The following post has been classified M. It contains strong coarse language.
I recommend that it is not suitable for viewers under 15 years, Nanna and anyone with an aversion to the F bomb.
Not long after David died someone approached me and offered their condolences, I know just how you feel …. I put my dog down last week.
How I controlled my fury I do not know. Maybe I was numbed by grief, but I held my tongue when every fibre of my being screamed I put a dog down once too Champ, and it didn’t fucking feel like this.
There’s some space between that day and me now. With time, I’ve come to realise that it was an innocent comment from someone who was trying to offer comfort. She was simply comparing my loss to the most painful thing she’d experienced. Truth is, I hope she never experiences a loss that makes her dog’s death pale in significance.
It took me a while to get here. For a long time I compared my loss with others'. Would it hurt more to grieve a baby or an adult child? a child? a brother? a lover? Eventually I realised I wouldn’t have traded David as my brother, so comparing grief was a moot point.
Eden Riley is marking the first anniversary of her brother Cam’s death today. She writes a blog called Edenland. Her words have been a gift this year. I wish like hell that she wasn’t in this position, but her posts have been like a song from an old Roberta Flack record my dad used to play; She wrote as if she knew me, in all my dark despair…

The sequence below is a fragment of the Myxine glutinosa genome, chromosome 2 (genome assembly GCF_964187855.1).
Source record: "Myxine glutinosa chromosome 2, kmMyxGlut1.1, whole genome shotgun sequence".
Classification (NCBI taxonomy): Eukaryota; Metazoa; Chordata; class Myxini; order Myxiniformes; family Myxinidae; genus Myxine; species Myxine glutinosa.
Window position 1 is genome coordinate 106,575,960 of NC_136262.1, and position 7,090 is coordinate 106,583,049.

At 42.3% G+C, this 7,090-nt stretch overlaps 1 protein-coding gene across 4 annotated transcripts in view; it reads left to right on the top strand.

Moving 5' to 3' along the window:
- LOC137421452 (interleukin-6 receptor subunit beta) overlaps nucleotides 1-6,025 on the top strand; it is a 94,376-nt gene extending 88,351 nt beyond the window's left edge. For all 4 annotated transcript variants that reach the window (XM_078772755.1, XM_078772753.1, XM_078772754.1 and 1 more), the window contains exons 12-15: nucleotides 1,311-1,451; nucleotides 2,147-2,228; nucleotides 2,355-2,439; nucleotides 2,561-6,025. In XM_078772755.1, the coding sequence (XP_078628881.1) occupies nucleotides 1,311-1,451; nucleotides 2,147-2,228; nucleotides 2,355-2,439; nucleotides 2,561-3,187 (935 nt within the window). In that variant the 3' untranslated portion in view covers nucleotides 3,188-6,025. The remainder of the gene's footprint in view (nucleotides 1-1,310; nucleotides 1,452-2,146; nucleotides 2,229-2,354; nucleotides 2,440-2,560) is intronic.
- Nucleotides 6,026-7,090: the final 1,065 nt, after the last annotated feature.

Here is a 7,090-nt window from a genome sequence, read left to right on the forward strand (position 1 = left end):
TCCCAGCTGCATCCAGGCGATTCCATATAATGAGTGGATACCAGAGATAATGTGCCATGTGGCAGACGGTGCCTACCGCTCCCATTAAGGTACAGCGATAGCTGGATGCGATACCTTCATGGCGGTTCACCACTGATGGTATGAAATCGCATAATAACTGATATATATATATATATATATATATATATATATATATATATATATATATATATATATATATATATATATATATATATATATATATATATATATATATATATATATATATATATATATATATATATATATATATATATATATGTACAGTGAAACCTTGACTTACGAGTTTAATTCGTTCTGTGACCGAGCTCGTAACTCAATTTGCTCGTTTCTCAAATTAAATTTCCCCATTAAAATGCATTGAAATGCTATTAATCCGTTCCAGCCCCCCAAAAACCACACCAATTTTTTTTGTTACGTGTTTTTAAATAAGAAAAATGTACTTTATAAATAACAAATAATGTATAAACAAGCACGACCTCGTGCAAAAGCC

I wanted to send her a little gift to show her I was thinking of her, that I knew what #fucktober felt like because I’ve survived three #fucktembers. I’m a reluctant crafter, but I rushed to finish it yesterday. It seemed important that it was completed within the year that Cam was still alive.
After it was finished, I sat looking at it. Was it good enough? It seemed so frivolous. What would I write on the note? Sorry you joined the Dead Brothers Club. Here's a scarf.
Then I remembered that on David’s anniversary it doesn’t matter what words are on the text message, the email, the voice mail. On that day, all I hear is I remember him and I remember that life will never be the same for you. So I packed up that imperfect scarf and posted it.
Since David died, I’ve thought about grief as a club. Only those who’ve experienced great loss are members. The bereaved recognise the darkness of loss in others. Yesterday, Eden described it as Griefworld - big gates, lots of roller coasters and no escape. I like her description better.
Living in Griefworld is like living in a foreign country. Your friends who've never been don’t quite get it. They try to understand but they can’t.